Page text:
Several new tools have recently become available to make copyright record keeping and searching somewhat easier, although it still is not what could be called simple. Perhaps more importantly, another set of “best practices” in fair use has been issued by The Center for Social Media at American University, which offers the opportunity to comment on what these statements of best practices are and what they hope to accomplish.
The first new tool worth noting is from the Copyright Office itself — a new ingestion system that permits, for the first time, online registration of copyrights. It is hard to believe that this is the first time the Copyright Office has stepped away from paper forms, but that is the case. Starting July 1 it is possible to submit an online registration form and pay a fee that is $10 lower than the standard $45 cost of registration. The deposit requirement, which mandates that copies of a registered work be sent to the Library of Congress, will still have to be fulfilled by U.S. mail. It is also possible to track the status of a registration process that is done online. In addition to the online system, there is also a new paper form which uses barcodes to speed processing; the applicant fills out the form online, prints it off and mails it with the regular fee, but it does not take as long, in theory, for the Copyright Office to process. Since registration is still necessary before a copyright holder can file suit for infringement, a quicker registration system should help speed the judicial process a little. It will also make it easier to find copyright owners for works that are relatively new or newly registered.
Searching for copyright owners will become much more urgent if any version of the Orphan Works legislation pending before Congress actually is enacted, so copyright renewal records are as important, if not more important, than initial registrations. For new works, there is no doubt that copyright protection is in force unless there is some form of waiver like the Creative Commons license. But for those works most likely to be orphaned — works published between 1923 and 1963 — it will be vital to know if a copyright was renewed and, if so, by whom. Stanford University has offered a database of copyright renewal records for some time, and now there is a single XML file of both renewal records and original registration records from 1978 onwards available from Google. The digitization of these records required the efforts of several dedicated organizations, including Carnegie Mellon’s Universal Library Project and the Project Gutenberg.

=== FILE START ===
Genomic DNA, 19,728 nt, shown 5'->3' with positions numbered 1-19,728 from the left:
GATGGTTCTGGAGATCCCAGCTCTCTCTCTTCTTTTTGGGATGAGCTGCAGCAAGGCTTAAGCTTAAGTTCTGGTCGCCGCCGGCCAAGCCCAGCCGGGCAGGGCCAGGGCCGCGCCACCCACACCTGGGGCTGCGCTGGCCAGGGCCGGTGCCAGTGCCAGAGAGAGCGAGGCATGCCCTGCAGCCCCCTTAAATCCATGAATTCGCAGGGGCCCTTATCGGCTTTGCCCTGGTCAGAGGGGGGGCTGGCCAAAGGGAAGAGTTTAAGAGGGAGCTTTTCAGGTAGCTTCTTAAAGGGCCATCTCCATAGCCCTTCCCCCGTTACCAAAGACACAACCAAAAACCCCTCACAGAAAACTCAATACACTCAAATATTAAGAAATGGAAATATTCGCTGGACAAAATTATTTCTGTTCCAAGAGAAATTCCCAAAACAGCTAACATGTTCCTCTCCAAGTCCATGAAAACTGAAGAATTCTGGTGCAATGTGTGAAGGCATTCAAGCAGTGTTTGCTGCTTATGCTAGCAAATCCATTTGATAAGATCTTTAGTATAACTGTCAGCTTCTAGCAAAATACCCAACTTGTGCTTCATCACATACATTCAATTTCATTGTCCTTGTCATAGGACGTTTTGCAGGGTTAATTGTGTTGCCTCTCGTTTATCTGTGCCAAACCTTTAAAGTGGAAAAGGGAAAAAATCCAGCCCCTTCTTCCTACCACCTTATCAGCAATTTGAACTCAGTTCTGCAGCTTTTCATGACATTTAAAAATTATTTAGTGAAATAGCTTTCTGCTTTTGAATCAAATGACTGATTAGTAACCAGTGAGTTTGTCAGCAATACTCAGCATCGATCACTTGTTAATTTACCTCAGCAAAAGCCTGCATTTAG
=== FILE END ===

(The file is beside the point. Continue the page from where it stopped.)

Once this XML file became available, it did not take long for some copyright geeks (no offense intended; I am one myself) to design a simple interface to search these records. This site designed by a law student at Tulane University, under the direction of Professor Elizabeth Townsend Gard, should make it much easier to examine the Copyright Office records, and they are promising a more sophisticated tool by Fall. Whether or not we actually get orphan works legislation, it remains very difficult to find rights holders for lots of different kinds of works, and we must be grateful to all of the folks who have created these tools to make that important task a little bit easier. All of the sites, however, come with the warning that it is never certain, based on a search of these records, that a copyright was NOT registered or renewed; while they will tell us who did file for registration or renewal, it will remain something of a risk to use a work for which one does not find a record in these databases. That is why orphan works legislation is needed, so that a user who makes the effort to search these records and cannot, in good faith, find a rights holder is subjected to a much lesser risk than one who uses a work without any attempt to find out if copyright persists and by whom it is held.
See tomorrow’s post for discussion of a different kind of new tool — a statement of best practices for fair use in online video.